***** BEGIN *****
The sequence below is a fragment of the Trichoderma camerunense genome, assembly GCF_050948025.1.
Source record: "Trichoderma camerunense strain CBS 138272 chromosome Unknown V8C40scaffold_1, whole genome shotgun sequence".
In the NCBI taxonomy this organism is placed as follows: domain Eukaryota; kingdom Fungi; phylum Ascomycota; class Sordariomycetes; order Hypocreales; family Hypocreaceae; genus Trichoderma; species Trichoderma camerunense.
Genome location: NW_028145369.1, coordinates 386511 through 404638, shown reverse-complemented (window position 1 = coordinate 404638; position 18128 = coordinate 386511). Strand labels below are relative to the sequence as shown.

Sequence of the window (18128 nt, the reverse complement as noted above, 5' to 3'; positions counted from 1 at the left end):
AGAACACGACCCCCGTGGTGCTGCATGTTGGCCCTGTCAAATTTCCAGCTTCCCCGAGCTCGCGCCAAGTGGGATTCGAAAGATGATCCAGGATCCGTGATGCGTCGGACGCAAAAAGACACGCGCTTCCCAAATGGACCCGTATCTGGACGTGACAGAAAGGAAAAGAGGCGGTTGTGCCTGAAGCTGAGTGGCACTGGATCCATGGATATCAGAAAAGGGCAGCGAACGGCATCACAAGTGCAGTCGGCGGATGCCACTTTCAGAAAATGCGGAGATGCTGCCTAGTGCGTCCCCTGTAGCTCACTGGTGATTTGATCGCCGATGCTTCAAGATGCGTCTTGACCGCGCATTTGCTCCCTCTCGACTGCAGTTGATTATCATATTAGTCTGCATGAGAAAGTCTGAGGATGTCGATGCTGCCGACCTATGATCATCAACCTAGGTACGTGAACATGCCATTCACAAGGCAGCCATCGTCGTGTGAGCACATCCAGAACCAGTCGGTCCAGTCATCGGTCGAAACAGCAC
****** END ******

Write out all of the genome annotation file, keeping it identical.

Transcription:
The sequence below is a fragment of the Trichoderma camerunense genome, assembly GCF_050948025.1.
Source record: "Trichoderma camerunense strain CBS 138272 chromosome Unknown V8C40scaffold_1, whole genome shotgun sequence".
In the NCBI taxonomy this organism is placed as follows: domain Eukaryota; kingdom Fungi; phylum Ascomycota; class Sordariomycetes; order Hypocreales; family Hypocreaceae; genus Trichoderma; species Trichoderma camerunense.
Genome location: NW_028145369.1, coordinates 386511 through 404638, shown reverse-complemented (window position 1 = coordinate 404638; position 18128 = coordinate 386511). Strand labels below are relative to the sequence as shown.

Sequence of the window (18128 nt, the reverse complement as noted above, 5' to 3'; positions counted from 1 at the left end):
AGAACACGACCCCCGTGGTGCTGCATGTTGGCCCTGTCAAATTTCCAGCTTCCCCGAGCTCGCGCCAAGTGGGATTCGAAAGATGATCCAGGATCCGTGATGCGTCGGACGCAAAAAGACACGCGCTTCCCAAATGGACCCGTATCTGGACGTGACAGAAAGGAAAAGAGGCGGTTGTGCCTGAAGCTGAGTGGCACTGGATCCATGGATATCAGAAAAGGGCAGCGAACGGCATCACAAGTGCAGTCGGCGGATGCCACTTTCAGAAAATGCGGAGATGCTGCCTAGTGCGTCCCCTGTAGCTCACTGGTGATTTGATCGCCGATGCTTCAAGATGCGTCTTGACCGCGCATTTGCTCCCTCTCGACTGCAGTTGATTATCATATTAGTCTGCATGAGAAAGTCTGAGGATGTCGATGCTGCCGACCTATGATCATCAACCTAGGTACGTGAACATGCCATTCACAAGGCAGCCATCGTCGTGTGAGCACATCCAGAACCAGTCGGTCCAGTCATCGGTCGAAACAGCAC